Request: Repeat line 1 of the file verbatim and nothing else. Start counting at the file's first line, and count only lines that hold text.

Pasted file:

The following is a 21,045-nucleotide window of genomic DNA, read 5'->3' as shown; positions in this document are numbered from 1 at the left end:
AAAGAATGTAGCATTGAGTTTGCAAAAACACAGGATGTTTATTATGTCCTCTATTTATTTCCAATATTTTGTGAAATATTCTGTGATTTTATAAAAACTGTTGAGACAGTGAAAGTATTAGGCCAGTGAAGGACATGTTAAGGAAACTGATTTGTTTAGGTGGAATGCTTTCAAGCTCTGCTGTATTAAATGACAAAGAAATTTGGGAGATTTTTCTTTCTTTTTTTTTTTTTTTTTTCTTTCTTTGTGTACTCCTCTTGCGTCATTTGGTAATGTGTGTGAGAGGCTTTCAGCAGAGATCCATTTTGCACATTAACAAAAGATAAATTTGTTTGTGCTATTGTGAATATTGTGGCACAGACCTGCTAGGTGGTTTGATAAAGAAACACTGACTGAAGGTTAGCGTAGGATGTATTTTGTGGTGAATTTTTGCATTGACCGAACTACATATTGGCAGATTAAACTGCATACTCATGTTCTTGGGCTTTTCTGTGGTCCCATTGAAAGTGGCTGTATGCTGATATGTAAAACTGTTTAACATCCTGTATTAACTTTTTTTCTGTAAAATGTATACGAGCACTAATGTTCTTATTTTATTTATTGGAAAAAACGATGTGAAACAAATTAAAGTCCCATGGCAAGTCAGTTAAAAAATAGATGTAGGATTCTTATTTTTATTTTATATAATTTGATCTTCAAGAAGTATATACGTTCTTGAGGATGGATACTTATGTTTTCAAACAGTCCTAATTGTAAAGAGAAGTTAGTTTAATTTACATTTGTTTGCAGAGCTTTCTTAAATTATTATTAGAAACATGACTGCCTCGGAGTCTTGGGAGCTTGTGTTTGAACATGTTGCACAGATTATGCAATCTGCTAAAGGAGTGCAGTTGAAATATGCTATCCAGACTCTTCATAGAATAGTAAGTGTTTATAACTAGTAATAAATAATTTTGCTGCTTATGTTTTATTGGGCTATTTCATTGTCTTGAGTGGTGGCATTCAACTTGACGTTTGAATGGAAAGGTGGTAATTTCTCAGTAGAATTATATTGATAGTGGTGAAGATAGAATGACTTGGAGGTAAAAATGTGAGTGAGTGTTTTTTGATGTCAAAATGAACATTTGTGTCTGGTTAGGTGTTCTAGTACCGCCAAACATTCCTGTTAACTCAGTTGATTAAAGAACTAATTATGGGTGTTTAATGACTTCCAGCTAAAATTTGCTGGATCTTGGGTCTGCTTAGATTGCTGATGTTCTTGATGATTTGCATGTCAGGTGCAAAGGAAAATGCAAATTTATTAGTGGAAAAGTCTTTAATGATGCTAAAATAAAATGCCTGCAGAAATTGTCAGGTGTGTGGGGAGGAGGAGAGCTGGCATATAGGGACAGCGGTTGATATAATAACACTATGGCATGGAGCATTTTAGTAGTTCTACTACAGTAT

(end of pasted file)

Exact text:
The following is a 21,045-nucleotide window of genomic DNA, read 5'->3' as shown; positions in this document are numbered from 1 at the left end: